Economic Landscape April 2023
- The ISM manufacturing index registered 46.3% in March, marking the fifth consecutive month of contraction and the lowest index level since May 2020. The report reflected broad weakening across the sector as new orders, production, and employment were all in contraction. On the slightly brighter side, the indices for prices paid and supplier deliveries also dropped suggesting that the weaker demand is pushing prices down and enabling supply chains to repair.
- Industrial production increased by 0.4% in March, due to the 8.4% surge in utilities output from higher demand for heating as the transition from a mild February temperatures gave way to a seasonably colder March. Mining production fell 0.5% on lower oil and gas extraction and support activities. Factory output decreased 0.5% across a broad range of durable and nondurable manufacturing industry groups. In March, the capacity utilization rate rose to 79.8%, a rate that is 0.1 percentage points above the 1972-2022 average.
- Job growth may be slowing in the U.S. economy, but it is not collapsing, as nonfarm payrolls increased by 236,000 in March. The labor force participation rate trended modestly upward to 62.6%, posting the highest level since the pandemic. The official unemployment rate remains range bound, ending the quarter at 3.5%. In March, industries with notable job gains included leisure and hospitality (+72,000); government (+47,000); professional and business services (+39,000); healthcare (+34,000); and social assistance (+17,000). Average hourly earnings rose by 0.3% in March, but have slowed to an annual pace of 4.2% compared to the 5.9% for March 2022.
- Job openings fell to 9.9 million in February, the first time available positions fell below 10 million in nearly two years. Hiring declined modestly (-164,000) to 6.2 million, while total separations were nearly unchanged at 5.8 million. Within separations, layoffs declined slightly (-215,000) while quits edged higher (+146,000) with the quits rate ticking up to 2.6%.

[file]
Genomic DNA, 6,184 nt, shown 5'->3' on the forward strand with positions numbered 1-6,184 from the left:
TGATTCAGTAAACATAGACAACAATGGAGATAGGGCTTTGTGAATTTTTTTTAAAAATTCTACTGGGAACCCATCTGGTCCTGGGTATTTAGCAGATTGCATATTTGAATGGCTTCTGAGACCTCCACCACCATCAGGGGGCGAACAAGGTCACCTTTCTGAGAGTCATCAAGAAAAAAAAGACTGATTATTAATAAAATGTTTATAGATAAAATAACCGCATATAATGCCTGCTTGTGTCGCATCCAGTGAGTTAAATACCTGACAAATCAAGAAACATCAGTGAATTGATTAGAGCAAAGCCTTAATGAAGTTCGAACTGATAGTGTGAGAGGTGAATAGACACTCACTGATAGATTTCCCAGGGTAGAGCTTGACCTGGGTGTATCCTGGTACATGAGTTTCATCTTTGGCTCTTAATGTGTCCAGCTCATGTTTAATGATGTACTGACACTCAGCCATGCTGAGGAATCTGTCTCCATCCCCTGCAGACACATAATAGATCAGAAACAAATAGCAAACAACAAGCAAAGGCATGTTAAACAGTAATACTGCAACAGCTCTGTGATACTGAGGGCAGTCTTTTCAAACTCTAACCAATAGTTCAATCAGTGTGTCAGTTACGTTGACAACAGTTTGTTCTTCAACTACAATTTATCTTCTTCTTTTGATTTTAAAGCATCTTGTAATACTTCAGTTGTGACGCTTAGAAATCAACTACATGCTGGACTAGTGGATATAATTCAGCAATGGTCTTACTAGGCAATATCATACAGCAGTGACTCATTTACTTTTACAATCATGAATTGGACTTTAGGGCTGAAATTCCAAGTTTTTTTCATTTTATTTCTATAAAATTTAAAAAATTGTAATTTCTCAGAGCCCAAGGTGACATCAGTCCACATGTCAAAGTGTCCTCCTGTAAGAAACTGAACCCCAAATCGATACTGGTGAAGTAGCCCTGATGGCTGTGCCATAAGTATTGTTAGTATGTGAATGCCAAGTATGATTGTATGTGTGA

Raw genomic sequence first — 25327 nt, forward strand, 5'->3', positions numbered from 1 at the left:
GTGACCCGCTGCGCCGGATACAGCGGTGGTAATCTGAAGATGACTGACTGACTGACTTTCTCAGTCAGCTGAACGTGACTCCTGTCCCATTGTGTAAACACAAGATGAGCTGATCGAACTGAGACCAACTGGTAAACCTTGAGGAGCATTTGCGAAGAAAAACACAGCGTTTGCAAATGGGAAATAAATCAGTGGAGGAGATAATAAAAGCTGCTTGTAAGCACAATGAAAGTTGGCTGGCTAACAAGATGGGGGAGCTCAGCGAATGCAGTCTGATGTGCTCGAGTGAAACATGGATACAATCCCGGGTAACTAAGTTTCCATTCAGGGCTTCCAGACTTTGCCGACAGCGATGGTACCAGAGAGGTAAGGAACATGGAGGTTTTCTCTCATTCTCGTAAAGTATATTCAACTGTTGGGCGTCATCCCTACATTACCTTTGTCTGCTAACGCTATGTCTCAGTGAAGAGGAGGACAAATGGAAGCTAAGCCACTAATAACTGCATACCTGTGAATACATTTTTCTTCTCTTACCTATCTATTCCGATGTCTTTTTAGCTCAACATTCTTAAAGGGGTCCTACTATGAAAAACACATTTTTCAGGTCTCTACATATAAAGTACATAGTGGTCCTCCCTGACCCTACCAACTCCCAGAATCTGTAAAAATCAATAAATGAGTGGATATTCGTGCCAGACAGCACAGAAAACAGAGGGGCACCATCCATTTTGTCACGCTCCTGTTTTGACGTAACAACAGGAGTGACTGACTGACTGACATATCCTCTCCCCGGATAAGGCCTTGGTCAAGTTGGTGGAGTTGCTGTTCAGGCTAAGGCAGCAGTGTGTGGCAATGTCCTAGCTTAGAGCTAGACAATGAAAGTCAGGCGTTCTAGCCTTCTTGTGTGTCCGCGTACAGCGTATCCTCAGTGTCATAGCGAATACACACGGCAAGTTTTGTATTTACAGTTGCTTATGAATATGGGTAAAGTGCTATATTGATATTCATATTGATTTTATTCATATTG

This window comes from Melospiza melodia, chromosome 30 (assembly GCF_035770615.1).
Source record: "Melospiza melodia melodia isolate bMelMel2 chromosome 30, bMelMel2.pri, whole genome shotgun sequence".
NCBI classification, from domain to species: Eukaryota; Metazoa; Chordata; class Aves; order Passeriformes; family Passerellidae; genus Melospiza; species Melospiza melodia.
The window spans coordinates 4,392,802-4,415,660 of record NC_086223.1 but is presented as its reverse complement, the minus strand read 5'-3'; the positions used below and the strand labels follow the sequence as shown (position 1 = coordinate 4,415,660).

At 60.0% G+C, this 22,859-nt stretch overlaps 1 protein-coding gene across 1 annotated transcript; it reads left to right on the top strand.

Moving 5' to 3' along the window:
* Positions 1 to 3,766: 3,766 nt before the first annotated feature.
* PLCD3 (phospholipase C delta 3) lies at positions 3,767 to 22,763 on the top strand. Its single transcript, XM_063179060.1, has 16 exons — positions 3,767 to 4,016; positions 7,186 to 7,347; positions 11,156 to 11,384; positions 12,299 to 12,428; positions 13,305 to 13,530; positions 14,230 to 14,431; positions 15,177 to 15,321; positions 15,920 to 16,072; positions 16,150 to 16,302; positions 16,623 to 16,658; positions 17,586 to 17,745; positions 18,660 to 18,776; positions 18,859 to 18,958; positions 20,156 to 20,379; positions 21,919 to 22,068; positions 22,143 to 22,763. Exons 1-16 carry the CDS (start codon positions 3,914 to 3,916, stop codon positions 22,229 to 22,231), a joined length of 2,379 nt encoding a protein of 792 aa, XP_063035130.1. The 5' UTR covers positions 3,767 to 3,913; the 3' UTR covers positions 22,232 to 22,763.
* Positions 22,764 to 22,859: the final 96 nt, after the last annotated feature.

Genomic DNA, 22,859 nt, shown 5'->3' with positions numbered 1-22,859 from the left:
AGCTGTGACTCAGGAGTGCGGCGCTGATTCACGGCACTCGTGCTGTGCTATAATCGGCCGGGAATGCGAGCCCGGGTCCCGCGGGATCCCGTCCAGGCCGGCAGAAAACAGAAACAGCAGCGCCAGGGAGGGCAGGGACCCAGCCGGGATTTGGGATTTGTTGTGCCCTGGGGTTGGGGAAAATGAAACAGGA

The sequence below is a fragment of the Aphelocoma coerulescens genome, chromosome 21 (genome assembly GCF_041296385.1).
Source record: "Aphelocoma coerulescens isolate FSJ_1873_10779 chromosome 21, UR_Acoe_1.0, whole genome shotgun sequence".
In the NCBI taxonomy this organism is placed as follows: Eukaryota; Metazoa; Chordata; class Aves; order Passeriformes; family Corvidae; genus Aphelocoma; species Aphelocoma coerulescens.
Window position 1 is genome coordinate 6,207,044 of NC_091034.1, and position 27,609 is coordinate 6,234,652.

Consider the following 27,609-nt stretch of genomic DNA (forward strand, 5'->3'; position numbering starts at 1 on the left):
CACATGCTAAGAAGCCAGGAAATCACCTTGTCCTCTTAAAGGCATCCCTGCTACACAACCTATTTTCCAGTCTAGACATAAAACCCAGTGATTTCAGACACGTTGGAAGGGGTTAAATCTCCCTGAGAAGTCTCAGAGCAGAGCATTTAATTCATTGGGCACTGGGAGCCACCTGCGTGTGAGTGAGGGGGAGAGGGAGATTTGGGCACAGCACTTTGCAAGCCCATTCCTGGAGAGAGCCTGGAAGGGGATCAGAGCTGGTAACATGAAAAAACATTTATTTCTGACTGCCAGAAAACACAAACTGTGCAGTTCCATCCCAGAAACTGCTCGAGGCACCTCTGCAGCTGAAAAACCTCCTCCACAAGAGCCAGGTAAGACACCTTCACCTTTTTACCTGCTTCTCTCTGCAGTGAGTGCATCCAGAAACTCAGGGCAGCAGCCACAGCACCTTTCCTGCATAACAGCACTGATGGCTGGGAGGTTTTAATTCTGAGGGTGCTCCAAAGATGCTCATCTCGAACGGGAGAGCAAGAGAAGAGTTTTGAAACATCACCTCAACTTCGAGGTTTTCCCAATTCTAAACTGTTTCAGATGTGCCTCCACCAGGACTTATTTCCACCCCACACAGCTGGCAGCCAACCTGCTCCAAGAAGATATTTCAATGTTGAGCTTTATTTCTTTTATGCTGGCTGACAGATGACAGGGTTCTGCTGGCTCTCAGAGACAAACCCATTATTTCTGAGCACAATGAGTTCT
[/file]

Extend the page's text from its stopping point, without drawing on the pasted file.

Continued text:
- The Consumer Price Index edged 0.1% higher in March, slightly cooler than expected. Energy prices declined by 3.5% following a 0.6% drop in February. The food index was unchanged in March, as grocery prices fell 0.3% (the first decrease since September 2020) while restaurant prices increased 0.6%. Core consumer prices rose 0.4% in line with expectations, led by a 0.6% increase in the shelter index. Year over year, headline CPI has advanced 5.0%, down notably from the June 2022 cycle peak of 8.9%. Core CPI has increased 5.6% over the last year, representing a more modest decline from the 6.6% peak last September.
- The Producer Price Index for final demand fell 0.5% in March following a flat reading in February. More than half of the March decline can be attributed to the 1.0% drop in goods prices, which includes a 6.4% decrease in energy prices. Service prices were 0.3% lower in March, reflecting declines in trade margins (-0.9%) and transportation and warehousing services (-1.3%). U.S. import prices fell 0.6% in March with declines in fuel prices (-2.9%) and nonfuel imports (-0.5%). Export prices decreased 0.3% for the month.
- Despite a strong start to the year, retail sales fell for a second consecutive month, down 1.0% in March. Auto sector sales fell 1.6% for the month, leaving sales ex-auto down 0.8% reflecting broad weakness that include declines at gas stations (-5.5%); furniture stores (-1.2%); home improvement stores (-2.1%); clothing stores (-1.7%); and department stores (-2.5%). Online sales rose 1.9% in March, while gains were more modest at health & personal care stores (+0.3%) and bars & restaurants (+0.1%).
REBEL WITHOUT A PAUSE
Labor markets have remained strong but payroll and wage growth are clearly losing momentum. While overall economic activity is showing some evidence of softening, core inflation measures likely remain too high for the Fed’s comfort. As we approach the May FOMC meeting, markets are pricing in another quarter point rate hike but tighter credit conditions could mean that the May increase is the final one before the policy pause.